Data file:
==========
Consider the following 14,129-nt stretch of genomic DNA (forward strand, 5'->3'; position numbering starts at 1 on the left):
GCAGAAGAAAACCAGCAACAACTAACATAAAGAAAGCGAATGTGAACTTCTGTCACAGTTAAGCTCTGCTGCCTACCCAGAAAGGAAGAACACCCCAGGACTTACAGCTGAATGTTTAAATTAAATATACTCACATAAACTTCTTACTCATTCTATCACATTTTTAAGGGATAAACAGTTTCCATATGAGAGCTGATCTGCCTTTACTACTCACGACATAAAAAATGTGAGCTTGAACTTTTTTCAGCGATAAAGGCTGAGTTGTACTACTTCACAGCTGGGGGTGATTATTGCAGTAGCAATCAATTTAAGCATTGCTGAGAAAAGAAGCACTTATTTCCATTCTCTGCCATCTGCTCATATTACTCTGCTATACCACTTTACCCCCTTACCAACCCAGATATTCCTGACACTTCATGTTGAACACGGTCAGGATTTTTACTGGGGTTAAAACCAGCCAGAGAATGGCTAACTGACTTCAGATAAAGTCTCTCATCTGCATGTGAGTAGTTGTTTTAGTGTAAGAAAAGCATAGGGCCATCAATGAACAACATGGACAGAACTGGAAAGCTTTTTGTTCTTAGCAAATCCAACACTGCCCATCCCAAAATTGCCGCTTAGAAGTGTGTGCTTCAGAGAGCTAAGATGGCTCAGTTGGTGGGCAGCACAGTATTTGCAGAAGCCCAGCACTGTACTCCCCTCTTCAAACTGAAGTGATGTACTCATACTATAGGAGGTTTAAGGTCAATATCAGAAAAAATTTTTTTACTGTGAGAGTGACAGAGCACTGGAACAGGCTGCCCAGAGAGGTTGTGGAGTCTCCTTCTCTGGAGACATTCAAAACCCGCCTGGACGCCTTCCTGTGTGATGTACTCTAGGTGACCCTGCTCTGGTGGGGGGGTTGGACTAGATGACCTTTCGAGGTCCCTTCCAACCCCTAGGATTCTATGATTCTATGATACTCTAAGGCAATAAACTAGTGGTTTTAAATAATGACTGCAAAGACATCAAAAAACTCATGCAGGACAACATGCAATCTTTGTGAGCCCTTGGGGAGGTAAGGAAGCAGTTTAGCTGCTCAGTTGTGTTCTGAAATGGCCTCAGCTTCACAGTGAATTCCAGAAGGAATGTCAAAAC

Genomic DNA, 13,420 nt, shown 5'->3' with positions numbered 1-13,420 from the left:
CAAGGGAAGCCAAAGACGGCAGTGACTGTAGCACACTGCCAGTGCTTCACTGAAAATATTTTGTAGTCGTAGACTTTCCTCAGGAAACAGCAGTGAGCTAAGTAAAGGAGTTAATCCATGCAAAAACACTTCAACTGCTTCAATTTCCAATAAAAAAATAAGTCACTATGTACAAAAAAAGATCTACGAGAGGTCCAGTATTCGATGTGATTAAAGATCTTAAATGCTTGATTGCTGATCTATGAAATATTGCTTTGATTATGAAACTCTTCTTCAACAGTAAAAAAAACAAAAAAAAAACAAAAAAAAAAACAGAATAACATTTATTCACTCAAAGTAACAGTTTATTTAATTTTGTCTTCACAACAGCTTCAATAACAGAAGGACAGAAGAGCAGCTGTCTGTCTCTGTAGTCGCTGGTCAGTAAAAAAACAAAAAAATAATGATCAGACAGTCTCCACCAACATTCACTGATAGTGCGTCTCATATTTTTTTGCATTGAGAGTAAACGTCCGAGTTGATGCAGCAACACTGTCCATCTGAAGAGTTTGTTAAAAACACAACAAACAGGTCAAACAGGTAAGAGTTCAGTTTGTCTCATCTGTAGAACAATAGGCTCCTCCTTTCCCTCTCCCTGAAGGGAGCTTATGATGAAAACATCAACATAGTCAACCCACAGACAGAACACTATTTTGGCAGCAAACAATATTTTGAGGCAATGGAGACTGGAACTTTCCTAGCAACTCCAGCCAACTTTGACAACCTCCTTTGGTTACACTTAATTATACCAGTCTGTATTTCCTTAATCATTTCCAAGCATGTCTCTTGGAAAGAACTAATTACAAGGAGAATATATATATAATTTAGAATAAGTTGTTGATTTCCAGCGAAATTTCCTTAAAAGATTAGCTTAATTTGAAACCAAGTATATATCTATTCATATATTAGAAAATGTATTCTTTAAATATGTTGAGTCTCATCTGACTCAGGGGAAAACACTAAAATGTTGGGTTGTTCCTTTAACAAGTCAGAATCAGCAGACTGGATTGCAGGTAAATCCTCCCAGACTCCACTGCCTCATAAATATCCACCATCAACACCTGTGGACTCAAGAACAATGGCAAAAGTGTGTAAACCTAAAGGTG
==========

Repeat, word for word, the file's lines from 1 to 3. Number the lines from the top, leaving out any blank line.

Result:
Consider the following 14,129-nt stretch of genomic DNA (forward strand, 5'->3'; position numbering starts at 1 on the left):
GCAGAAGAAAACCAGCAACAACTAACATAAAGAAAGCGAATGTGAACTTCTGTCACAGTTAAGCTCTGCTGCCTACCCAGAAAGGAAGAACACCCCAGGACTTACAGCTGAATGTTTAAATTAAATATACTCACATAAACTTCTTACTCATTCTATCACATTTTTAAGGGATAAACAGTTTCCATATGAGAGCTGATCTGCCTTTACTACTCACGACATAAAAAATGTGAGCTTGAACTTTTTTCAGCGATAAAGGCTGAGTTGTACTACTTCACAGCTGGGGGTGATTATTGCAGTAGCAATCAATTTAAGCATTGCTGAGAAAAGAAGCACTTATTTCCATTCTCTGCCATCTGCTCATATTACTCTGCTATACCACTTTACCCCCTTACCAACCCAGATATTCCTGACACTTCATGTTGAACACGGTCAGGATTTTTACTGGGGTTAAAACCAGCCAGAGAATGGCTAACTGACTTCAGATAAAGTCTCTCATCTGCATGTGAGTAGTTGTTTTAGTGTAAGAAAAGCATAGGGCCATCAATGAACAACATGGACAGAACTGGAAAGCTTTTTGTTCTTAGCAAATCCAACACTGCCCATCCCAAAATTGCCGCTTAGAAGTGTGTGCTTCAGAGAGCTAAGATGGCTCAGTTGGTGGGCAGCACAGTATTTGCAGAAGCCCAGCACTGTACTCCCCTCTTCAAACTGAAGTGATGTACTCATACTATAGGAGGTTTAAGGTCAATATCAGAAAAAATTTTTTTACTGTGAGAGTGACAGAGCACTGGAACAGGCTGCCCAGAGAGGTTGTGGAGTCTCCTTCTCTGGAGACATTCAAAACCCGCCTGGACGCCTTCCTGTGTGATGTACTCTAGGTGACCCTGCTCTGGTGGGGGGGTTGGACTAGATGACCTTTCGAGGTCCCTTCCAACCCCTAGGATTCTATGATTCTATGATACTCTAAGGCAATAAACTAGTGGTTTTAAATAATGACTGCAAAGACATCAAAAAACTCATGCAGGACAACATGCAATCTTTGTGAGCCCTTGGGGAGGTAAGGAAGCAGTTTAGCTGCTCAGTTGTGTTCTGAAATGGCCTCAGCTTCACAGTGAATTCCAGAAGGAATGTCAAAAC

Genomic DNA, 13,420 nt, shown 5'->3' with positions numbered 1-13,420 from the left: